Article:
The state urges that Texas' interpretation of its own statute is binding upon us by virtue of Cichos v. Indiana, 385 U.S. 76, 87 S.Ct. 271, 17 L.Ed.2d 175 (1966). The Supreme Court in that case held that defendant had not been twice placed in jeopardy because the offense of which he was convicted and that on which the jury was silent were virtually identical. Cichos was convicted of reckless homicide, carrying a maximum penalty of five years' imprisonment, and the jury was silent as to the charge of vehicular homicide, which carries a possible sentence of 21 years. The Supreme Court, noting that 'both crimes require proof of the same elements to sustain a conviction under Indiana law' and that the general practice was to submit both issues to the jury with instructions to return a verdict of guilty as to no more than one, agreed with the Indiana Supreme Court that the practical effect of the submission of both charges was nothing more than to give the jury discretion in fixing a higher or lower penalty. Under the circumstances, resubmission of the issue of involuntary manslaughter on defendant's second trial did not subject him once again to possible conviction of a crime of which he had been acquitted, but merely allowed the jury to fix a higher penalty for a crime of which he had been properly convicted. The Supreme Court's approach did not take the Indiana state decisions as controlling, but merely looked to them for guidance as to the relationship between the crimes charged.

We are bound not by the pronouncements of the Texas courts on the double jeopardy effect of a retrial for murder with malice, but by Texas law on the relationship of the two offenses as it affects the implied acquittal doctrine. One recent case severely undercuts the state courts' identity doctrine as to the murder statute. In Welcome v. State, 438 S.W.2d 99 (Ct.Crim.App.Tex.1969), Judge Onion held that a conviction for the lesser included offense of assault with intent to murder without malice would bar a prosecution on retrial after appeal for assault with intent to murder with malice. He distinguished the murder statute5 on the grounds that the legislature had manifested its intent to create two different offenses called 'assault' by providing separate maximum and minimum sentences for each offense, and by limiting a double penalty provision to convictions for murder without malice. 438 S.W.2d at 105.

The rule of Cichos is that such differing penalty provisions are not controlling as to whether a defendant has been twice placed in jeopardy. Our inquiry should be directed instead to whether the elements of the crimes charged are the same. There can be little doubt that murder with malice and murder without malice are separate and distinct offenses under Texas law. Once the defendant satisfies his burden of going forward with evidence of lack of malice, the state must prove beyond a reasonable doubt that defendant acted with malice aforethought. McNeil v. State, 154 S.W.2d 653 (Ct.Crim.App.Tex.1941); Swilley v. State, 25 S.W.2d1098 (Ct.Crim.App.Tex.1929). Should the state prove every other element in its case, if it fails this burden it has proved murder without malice. If it carries this burden, it has proved a new element and in effect a new offense, that of murder with malice. The state may not have the opportunity once again to prove that element once it has gone to the jury and failed. Galloway's retrial for murder with malice placed him twice in jeopardy in violation of the Fourteenth Amendment.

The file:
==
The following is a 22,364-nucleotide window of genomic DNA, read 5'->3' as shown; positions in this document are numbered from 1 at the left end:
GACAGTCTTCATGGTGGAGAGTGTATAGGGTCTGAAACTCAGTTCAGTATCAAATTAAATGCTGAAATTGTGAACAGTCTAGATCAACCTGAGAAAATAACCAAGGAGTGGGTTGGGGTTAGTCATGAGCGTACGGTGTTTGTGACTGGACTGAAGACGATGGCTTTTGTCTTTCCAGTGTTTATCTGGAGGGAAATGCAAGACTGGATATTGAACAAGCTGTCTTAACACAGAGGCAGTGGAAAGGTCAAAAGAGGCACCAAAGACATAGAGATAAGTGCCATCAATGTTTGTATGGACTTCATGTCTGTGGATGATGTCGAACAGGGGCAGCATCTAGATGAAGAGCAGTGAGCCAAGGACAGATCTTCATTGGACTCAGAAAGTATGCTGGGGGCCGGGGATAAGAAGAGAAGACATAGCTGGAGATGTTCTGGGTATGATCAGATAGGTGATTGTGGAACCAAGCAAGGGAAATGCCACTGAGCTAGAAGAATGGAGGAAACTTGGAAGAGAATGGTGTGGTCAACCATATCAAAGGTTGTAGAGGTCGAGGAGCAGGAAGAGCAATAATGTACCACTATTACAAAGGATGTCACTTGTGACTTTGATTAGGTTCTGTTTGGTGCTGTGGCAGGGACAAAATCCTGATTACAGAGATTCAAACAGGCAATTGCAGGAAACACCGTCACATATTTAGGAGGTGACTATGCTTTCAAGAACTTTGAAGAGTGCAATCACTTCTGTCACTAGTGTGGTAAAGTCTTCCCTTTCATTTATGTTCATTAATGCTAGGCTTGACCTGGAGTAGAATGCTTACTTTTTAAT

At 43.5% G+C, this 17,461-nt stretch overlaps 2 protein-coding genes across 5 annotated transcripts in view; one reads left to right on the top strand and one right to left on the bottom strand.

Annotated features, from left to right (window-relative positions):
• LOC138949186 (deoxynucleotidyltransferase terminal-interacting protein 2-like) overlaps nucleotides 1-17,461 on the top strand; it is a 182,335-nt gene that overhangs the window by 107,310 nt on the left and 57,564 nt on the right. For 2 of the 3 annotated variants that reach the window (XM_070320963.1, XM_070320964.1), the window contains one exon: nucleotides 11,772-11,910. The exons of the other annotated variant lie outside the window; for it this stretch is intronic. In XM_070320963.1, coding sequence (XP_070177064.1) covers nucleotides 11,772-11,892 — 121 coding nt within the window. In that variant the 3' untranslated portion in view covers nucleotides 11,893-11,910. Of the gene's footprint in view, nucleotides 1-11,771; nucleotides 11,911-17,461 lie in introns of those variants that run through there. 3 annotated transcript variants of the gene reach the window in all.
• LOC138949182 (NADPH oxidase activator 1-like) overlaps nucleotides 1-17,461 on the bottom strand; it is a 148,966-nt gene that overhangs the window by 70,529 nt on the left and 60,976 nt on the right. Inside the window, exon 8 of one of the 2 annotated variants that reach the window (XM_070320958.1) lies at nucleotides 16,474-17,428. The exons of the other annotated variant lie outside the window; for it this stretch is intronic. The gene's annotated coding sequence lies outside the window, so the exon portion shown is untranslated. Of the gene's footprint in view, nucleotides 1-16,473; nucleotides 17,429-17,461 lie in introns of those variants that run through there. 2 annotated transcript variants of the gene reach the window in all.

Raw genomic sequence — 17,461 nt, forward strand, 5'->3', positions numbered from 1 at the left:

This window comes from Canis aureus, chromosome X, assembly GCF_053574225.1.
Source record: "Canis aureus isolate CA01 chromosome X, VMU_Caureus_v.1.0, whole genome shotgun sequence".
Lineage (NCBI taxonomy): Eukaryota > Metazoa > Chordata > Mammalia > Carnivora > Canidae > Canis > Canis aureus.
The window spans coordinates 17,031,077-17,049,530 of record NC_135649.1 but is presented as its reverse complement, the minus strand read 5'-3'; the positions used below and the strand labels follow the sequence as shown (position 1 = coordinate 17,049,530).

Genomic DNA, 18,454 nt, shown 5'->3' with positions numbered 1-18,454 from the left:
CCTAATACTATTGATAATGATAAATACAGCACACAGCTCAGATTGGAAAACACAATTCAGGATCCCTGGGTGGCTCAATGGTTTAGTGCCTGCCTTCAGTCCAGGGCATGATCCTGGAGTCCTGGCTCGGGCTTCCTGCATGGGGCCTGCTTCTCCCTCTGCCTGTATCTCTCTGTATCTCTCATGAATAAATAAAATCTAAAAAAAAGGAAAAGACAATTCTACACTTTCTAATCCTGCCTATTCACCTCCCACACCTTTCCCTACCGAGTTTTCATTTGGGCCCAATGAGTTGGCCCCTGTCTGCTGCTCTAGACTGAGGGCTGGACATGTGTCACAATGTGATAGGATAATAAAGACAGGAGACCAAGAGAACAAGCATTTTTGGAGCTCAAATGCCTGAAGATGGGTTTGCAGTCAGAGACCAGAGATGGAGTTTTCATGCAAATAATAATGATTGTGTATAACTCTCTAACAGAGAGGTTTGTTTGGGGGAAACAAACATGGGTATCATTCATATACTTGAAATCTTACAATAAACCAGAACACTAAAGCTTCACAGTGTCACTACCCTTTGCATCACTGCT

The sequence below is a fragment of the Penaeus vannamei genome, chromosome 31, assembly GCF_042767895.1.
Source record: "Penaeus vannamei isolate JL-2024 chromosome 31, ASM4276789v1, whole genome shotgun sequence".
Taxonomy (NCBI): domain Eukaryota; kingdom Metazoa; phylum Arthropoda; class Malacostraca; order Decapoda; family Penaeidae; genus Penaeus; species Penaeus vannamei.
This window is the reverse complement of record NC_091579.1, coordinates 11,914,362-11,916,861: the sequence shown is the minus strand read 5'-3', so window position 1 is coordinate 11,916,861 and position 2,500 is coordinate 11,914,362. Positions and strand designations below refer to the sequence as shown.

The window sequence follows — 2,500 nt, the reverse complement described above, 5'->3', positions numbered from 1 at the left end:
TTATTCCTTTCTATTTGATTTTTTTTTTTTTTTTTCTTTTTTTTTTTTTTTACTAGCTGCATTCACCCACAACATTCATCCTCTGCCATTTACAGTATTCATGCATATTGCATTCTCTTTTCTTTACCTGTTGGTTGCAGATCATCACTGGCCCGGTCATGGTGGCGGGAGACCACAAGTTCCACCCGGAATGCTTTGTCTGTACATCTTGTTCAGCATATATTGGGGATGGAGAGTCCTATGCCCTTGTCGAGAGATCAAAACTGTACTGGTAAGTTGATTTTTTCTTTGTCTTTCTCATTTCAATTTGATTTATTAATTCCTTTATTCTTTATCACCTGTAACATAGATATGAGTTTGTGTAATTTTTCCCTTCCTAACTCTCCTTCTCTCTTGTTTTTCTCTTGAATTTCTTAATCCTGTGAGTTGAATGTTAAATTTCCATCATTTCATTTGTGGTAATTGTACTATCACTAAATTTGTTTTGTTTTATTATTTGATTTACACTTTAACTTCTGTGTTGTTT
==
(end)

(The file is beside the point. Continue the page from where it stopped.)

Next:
The judgment of the District Court is affirmed.

ON PETITION FOR REHEARING AND PETITION FOR REHEARING EN BANC

PER CURIAM:

The Petition for Rehearing is denied and the Court having been polled at the request of one of the members of the Court and a majority of the Circuit Judges who are in regular active service not having voted in favor of it, (Rule 35 Federal Rules of Appellate Procedure; Local Fifth Circuit Rule 12) the Petition for Rehearing En Banc is also denied.

1 3 Vernon's Texas Code of Criminal Procedure Art. 37.07(2)(b) (1965)

2 Under the provisions of 3 Vernon's Texas Code of Criminal Procedure Art. 37.07(2)(d) (1965), providing that in such an instance 'no jeopardy shall attach.'

3 Booker v. Phillips, 418 F.2d 424 (1969). Contra, Spidle v. State, 446 S.W.2d 793 (Mo.S.Ct. 1969)

4 No other procedural barriers stand in the way of Galloway's assertion of his double jeopardy defense. Defense counsel's written consent to the mistrial does not amount to a waiver of the double jeopardy plea, since the protections of Benton had not yet been announced. A waiver of a constitutional right is ineffective unless made knowingly. Johnson v. Zerbst, 304 U.S. 458, 58 S.Ct. 1019, 82 L.Ed. 1461 (1938). Defendant's failure to comply with Texas procedure for raising a plea of double jeopardy did not bar his assertion of that federal defense. Galloway sufficiently raised that issue by his pre-trial motion to strike that part of the indictment which charged him with murder with malice and by his submission of affidavits relating the circumstances of the first trial

5 The state calls our attention to Walton v. Beto, (Civ.No.4989, E.D.Tex., June 5, 1969), which relied on Welcome in upholding a conviction similar to Galloway's. The district court in Walton did not have the benefit of Benton, which later that month applied federal double jeopardy standards to state prosecutions